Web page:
WASHINGTON (AP) — The Pentagon said Tuesday it will take a “second look” at how it goes about accounting for missing Americans on foreign battlefields, following the disclosure of an internal assessment that the work is “acutely dysfunctional” and at risk of failure.
“We have a sacred obligation to perform this mission well,” Pentagon press secretary George Little told reporters, referring to the Joint POW-MIA Accounting Command, or JPAC, which is based in Hawaii and run by a two-star general.
The U.S. estimates there are more than 83,000 Americans missing from World War II, Korea and Vietnam.
Over the past three years, JPAC has reported an average of 69 identifications of recovered remains per year, down from 85 per year over the previous three years. Congress is demanding that it make at least 200 identifications per year starting in 2015, a target it is widely expected to miss.
The Associated Press reported on Sunday that a 2012 internal assessment of JPAC’s field operations — including the search for and recovery and identification of remains — found it suffers from ineptitude, waste and mismanagement. JPAC leaders suppressed the study but the AP obtained a copy after it had been denied to others who requested it under the Freedom of Information Act.
“We’re going to review the concerns raised in the report to see how JPAC is or isn’t functioning well,” Little said. “And if steps need to be taken to remedy what’s happening inside JPAC, then we’ll take action. This is an important mission.”
The Government Accountability Office, the investigative arm of Congress, also has examined JPAC. A Pentagon spokesman, Lt. Col. Jim Gregory, said the Pentagon has responded to the GAO’s findings and recommendations and expects the results to be made public shortly.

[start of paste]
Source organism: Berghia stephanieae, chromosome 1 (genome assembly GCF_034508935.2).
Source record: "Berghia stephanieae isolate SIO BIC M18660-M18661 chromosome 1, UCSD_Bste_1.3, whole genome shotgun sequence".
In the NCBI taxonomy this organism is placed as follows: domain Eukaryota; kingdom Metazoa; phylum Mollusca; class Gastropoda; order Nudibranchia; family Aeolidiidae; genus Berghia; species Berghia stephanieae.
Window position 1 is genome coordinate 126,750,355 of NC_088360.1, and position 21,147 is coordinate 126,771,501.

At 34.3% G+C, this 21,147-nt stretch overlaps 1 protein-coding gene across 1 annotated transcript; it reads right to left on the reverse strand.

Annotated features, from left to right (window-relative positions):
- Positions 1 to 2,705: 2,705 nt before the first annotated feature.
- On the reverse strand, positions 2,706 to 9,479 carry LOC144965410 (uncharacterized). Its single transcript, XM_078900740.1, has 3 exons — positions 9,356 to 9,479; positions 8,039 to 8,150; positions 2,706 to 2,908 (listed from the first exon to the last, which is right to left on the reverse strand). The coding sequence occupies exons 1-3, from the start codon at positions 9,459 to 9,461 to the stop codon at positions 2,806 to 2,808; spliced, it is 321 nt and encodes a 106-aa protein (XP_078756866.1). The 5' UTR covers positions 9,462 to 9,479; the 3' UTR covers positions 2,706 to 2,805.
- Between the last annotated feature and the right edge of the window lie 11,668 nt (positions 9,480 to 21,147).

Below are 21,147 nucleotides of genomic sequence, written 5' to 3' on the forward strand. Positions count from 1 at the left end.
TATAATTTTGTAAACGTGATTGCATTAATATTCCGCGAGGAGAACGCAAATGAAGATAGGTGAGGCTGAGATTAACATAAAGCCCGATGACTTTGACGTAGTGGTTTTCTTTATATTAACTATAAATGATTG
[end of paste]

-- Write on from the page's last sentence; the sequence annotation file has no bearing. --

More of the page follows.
Separately, members of Congress pressed the Pentagon and JPAC for answers. Sen. Claire McCaskill, D-Mo., wrote to JPAC’s commander, Maj. Gen. Kelly K. McKeague, to request a copy of the internal report and other documentation.
“We’ve got a responsibility to make sure this program is being run in a responsible manner, and I will not rest until we have answers,” McCaskill said. She is chairman of a subcommittee that focuses on government waste and fraud.
Little said the Pentagon’s review would be undertaken by the office of James Miller, the undersecretary of defense for policy, who oversees JPAC and other aspects of the Pentagon’s efforts to resolve the cases of missing service members. He said he could not yet spell out the exact parameters of the review.
Asked why Miller acted now, Little said not all of the problems cited in the internal JPAC report had been brought to the attention of senior Pentagon officials until after the AP wrote about them.
“Some of these concerns, quite frankly, didn’t bubble up,” Little said. “And it’s important when these concerns are raised to take a look, so I think it’s the prudent thing to do.”
The issues were not fully aired because the report, which was written by Paul M. Cole, a JPAC employee who studied the organization’s inner workings for more than a year, was essentially buried by JPAC commanders.
In an internal memo to his staff, the JPAC commander at the time, Maj. Gen. Stephen D. Tom, wrote on Feb. 3, 2012, that his organization would “not consider any allegations, findings or recommendations from the report,” which he said would “not be considered in future planning efforts” aimed at improving operations. He “disavowed” the study and said it was “rejected in its entirety.”
Tom said some parts of the study were “poorly written, reflect a bias and contain findings and recommendations that go beyond the intended scope of the report.” He demanded that it not be further shared or even copied.
Little was asked whether JPAC’s handling of the contentious report will be part of Miller’s review.
“This review hasn’t even been initiated, but it will be started shortly. And I would imagine that those and other questions will be asked as part of it,” he said.